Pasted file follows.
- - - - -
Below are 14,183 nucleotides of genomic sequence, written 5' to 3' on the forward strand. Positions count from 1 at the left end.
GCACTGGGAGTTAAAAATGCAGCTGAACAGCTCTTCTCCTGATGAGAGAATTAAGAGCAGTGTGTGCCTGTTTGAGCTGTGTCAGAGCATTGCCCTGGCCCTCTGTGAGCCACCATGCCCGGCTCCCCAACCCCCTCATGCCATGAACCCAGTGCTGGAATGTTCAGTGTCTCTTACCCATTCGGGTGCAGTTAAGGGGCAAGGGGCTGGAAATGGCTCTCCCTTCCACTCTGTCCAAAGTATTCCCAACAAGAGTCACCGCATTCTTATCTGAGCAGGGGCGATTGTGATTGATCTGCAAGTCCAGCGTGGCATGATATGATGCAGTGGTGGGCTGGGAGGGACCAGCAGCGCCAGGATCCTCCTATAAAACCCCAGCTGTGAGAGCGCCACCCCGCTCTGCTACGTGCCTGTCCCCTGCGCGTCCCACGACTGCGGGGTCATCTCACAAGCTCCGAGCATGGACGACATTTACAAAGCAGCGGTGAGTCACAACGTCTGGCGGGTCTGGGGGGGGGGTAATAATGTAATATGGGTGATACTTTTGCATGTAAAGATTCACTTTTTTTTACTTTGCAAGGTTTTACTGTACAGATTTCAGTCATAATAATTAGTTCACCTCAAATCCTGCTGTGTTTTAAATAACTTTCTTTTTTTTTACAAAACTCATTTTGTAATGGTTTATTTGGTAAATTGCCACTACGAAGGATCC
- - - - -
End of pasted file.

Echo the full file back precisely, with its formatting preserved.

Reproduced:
Below are 14,183 nucleotides of genomic sequence, written 5' to 3' on the forward strand. Positions count from 1 at the left end.
GCACTGGGAGTTAAAAATGCAGCTGAACAGCTCTTCTCCTGATGAGAGAATTAAGAGCAGTGTGTGCCTGTTTGAGCTGTGTCAGAGCATTGCCCTGGCCCTCTGTGAGCCACCATGCCCGGCTCCCCAACCCCCTCATGCCATGAACCCAGTGCTGGAATGTTCAGTGTCTCTTACCCATTCGGGTGCAGTTAAGGGGCAAGGGGCTGGAAATGGCTCTCCCTTCCACTCTGTCCAAAGTATTCCCAACAAGAGTCACCGCATTCTTATCTGAGCAGGGGCGATTGTGATTGATCTGCAAGTCCAGCGTGGCATGATATGATGCAGTGGTGGGCTGGGAGGGACCAGCAGCGCCAGGATCCTCCTATAAAACCCCAGCTGTGAGAGCGCCACCCCGCTCTGCTACGTGCCTGTCCCCTGCGCGTCCCACGACTGCGGGGTCATCTCACAAGCTCCGAGCATGGACGACATTTACAAAGCAGCGGTGAGTCACAACGTCTGGCGGGTCTGGGGGGGGGGTAATAATGTAATATGGGTGATACTTTTGCATGTAAAGATTCACTTTTTTTTACTTTGCAAGGTTTTACTGTACAGATTTCAGTCATAATAATTAGTTCACCTCAAATCCTGCTGTGTTTTAAATAACTTTCTTTTTTTTTACAAAACTCATTTTGTAATGGTTTATTTGGTAAATTGCCACTACGAAGGATCC